The Future of Islam
by John L. Esposito
Oxford, 220 pages, $24.95
In the forward to John Esposito’s latest book, The Future of Islam, Karen Armstrong insists that Esposito—the founder and longtime director of the Center for Muslim-Christian Understanding (now the Prince Alwaleed bin Talal Center) at Georgetown University—has again made a “major contribution” to the study of Islam. For his part, Esposito describes The Future of Islam as “the culmination of my work on Islam and Muslim politics.”
But an extraordinarily high percentage of this 220-page book is made up of quotations or citations of a Gallup Poll that already formed the basis of Esposito’s 2005 work, Can You Hear Me Now: What a Billion Muslims Are Trying to Tell Us. A cynical reviewer might note this (along with Esposito’s expression of gratitude to six different research assistants) and wonder if The Future of Islam could really be the culmination of Esposito’s large body of work. Anyway, The Future of Islam often seems concerned less with Islam than with the bigotry and ignorance of Westerners.
The first chapter thereof is entitled “The Many Faces of Islam and Muslims” but is almost entirely occupied with a series of quotations meant to illustrate the anti-Islamic prejudices of right-wing Americans. Esposito quotes John Hagee saying, “Jihad has come to America.” He cites Ann Coulter (on September 13, 2001) remarking, “We should invade their countries [and] kill their leaders.” He refers to Will Cummins speaking of “the black heart of Islam,” to Michael Savage on forcibly converting Muslims to Christianity, and to Ron Parsley on Islam as an “anti-Christ religion.” In contrast he notes how Colin Powell “spoke forcefully” against the persistent suspicion that Barack Obama is a Muslim. (“But the really right answer is, what if he is?”)
Esposito also targets those Americans who believe that Muslims have not condemned the attacks of 9/11. Quoting Gallup, he notes that 91 percent of Muslims interviewed found the attacks to be morally unjustified. But, curiously, he also points out that many Muslims do not believe that Muslims were behind the attacks: “The level of disbelief among Muslims was and is astonishing,” he writes. Apparently, many Muslims condemn the attacks with the conviction that Muslims had nothing to do with them.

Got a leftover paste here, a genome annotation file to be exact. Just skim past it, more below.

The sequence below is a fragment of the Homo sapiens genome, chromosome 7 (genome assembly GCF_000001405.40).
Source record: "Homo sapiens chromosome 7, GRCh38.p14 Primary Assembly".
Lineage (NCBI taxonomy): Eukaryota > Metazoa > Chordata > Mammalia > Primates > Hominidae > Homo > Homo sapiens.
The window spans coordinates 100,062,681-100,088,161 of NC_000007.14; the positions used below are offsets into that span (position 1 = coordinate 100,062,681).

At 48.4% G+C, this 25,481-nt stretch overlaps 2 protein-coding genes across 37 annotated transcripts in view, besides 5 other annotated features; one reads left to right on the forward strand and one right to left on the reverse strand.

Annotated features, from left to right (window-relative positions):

Esposito does not dwell on this. In the second chapter, after casually mentioning (apparently no proof is necessary) that “Bush’s war on terror” has made the world less safe, he presents a sketch of Islam and politics since World War II. Here Esposito is at his most articulate. He notes, among other things, that members of terrorist organizations are not always poor, oppressed, and gullible but are often “bright, educated, [and] motivated.” By the end of the second chapter, however, Esposito returns to a critique of American foreign policy. He attacks here (as he will again in the conclusion) American support of authoritarian Muslim regimes, but he doesn’t praise the Bush administration’s overthrow of two such regimes in Afghanistan and Iraq. He explains his position this way: “Outside of Iraq, majorities in most of the countries surveyed agreed that the American Iraq initiative has done more harm than good.” And what would Iraqis know about this, anyway?
The third chapter, “Islam Needs a Reformation,” offers an overview of contemporary Muslim religious leaders. The chapter opens with a quotation from the Indian intellectual Mohammad Iqbal calling for a Muslim Luther and follows with a confusing hodgepodge of quotations from various Muslim figures—Arabs, Americans, Brits, and Indonesians—all joined together by proximity but rarely by logic. If the title of the chapter seems to be a bold challenge to Islam for reform in some liberal sense, no such challenge is found in the chapter itself.
In fact, Esposito explains that Muslim reformers, such as the founder of the Wahhabi movement, might fight against liberalism. Other reformers do not actually reform anything at all but fight against Western stereotypes of Islam. While some, such as Nurcholish Madjid of Indonesia, challenge Islamic tradition, others, such as Yusuf Qaradawi of Qatar (who defends Palestinian suicide bombing and the Islamist insurgency in Iraq), support it. Still others, such as Tariq Ramadan, do both. Some Muslim women, such as the American Amina Wudud, challenge Islamic legal norms by leading communal prayer; others, such as the Canadian Farhat Hashmi, support those norms by veiling body and face. In other words, this chapter is a collection of anecdotes with little analysis, argument, or coherence. At least it still has a place for polemic, as Esposito condemns the “draconian domestic security policies” in America that are “hostile to freedom.” Does he mean the same draconian policies that were so hostile to Fort Hood gunman Nidal Hasan’s freedom?